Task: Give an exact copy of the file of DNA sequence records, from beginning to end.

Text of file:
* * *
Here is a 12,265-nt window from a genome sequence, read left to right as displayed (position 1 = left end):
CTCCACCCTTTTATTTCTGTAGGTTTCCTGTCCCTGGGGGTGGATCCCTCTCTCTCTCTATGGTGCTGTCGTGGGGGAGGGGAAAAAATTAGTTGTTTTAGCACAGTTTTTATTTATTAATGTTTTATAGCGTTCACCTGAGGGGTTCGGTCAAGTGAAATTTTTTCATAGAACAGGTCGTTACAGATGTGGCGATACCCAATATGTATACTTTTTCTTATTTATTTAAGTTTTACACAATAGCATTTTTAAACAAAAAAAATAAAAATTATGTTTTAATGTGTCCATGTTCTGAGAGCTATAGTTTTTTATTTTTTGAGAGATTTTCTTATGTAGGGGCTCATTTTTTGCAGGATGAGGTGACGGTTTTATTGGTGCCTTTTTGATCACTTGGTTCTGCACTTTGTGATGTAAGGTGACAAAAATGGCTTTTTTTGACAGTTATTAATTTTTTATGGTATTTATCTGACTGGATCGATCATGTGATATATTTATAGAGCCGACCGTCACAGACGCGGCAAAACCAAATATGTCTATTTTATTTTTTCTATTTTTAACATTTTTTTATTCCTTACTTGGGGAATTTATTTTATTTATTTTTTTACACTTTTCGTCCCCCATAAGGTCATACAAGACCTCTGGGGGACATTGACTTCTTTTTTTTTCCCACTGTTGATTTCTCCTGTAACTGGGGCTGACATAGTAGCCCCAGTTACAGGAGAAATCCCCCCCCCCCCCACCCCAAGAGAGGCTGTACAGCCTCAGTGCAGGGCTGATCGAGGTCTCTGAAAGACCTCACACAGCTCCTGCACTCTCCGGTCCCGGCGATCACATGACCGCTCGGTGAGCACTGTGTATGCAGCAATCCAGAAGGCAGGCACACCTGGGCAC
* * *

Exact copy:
Here is a 12,265-nt window from a genome sequence, read left to right as displayed (position 1 = left end):
CTCCACCCTTTTATTTCTGTAGGTTTCCTGTCCCTGGGGGTGGATCCCTCTCTCTCTCTATGGTGCTGTCGTGGGGGAGGGGAAAAAATTAGTTGTTTTAGCACAGTTTTTATTTATTAATGTTTTATAGCGTTCACCTGAGGGGTTCGGTCAAGTGAAATTTTTTCATAGAACAGGTCGTTACAGATGTGGCGATACCCAATATGTATACTTTTTCTTATTTATTTAAGTTTTACACAATAGCATTTTTAAACAAAAAAAATAAAAATTATGTTTTAATGTGTCCATGTTCTGAGAGCTATAGTTTTTTATTTTTTGAGAGATTTTCTTATGTAGGGGCTCATTTTTTGCAGGATGAGGTGACGGTTTTATTGGTGCCTTTTTGATCACTTGGTTCTGCACTTTGTGATGTAAGGTGACAAAAATGGCTTTTTTTGACAGTTATTAATTTTTTATGGTATTTATCTGACTGGATCGATCATGTGATATATTTATAGAGCCGACCGTCACAGACGCGGCAAAACCAAATATGTCTATTTTATTTTTTCTATTTTTAACATTTTTTTATTCCTTACTTGGGGAATTTATTTTATTTATTTTTTTACACTTTTCGTCCCCCATAAGGTCATACAAGACCTCTGGGGGACATTGACTTCTTTTTTTTTCCCACTGTTGATTTCTCCTGTAACTGGGGCTGACATAGTAGCCCCAGTTACAGGAGAAATCCCCCCCCCCCCCACCCCAAGAGAGGCTGTACAGCCTCAGTGCAGGGCTGATCGAGGTCTCTGAAAGACCTCACACAGCTCCTGCACTCTCCGGTCCCGGCGATCACATGACCGCTCGGTGAGCACTGTGTATGCAGCAATCCAGAAGGCAGGCACACCTGGGCAC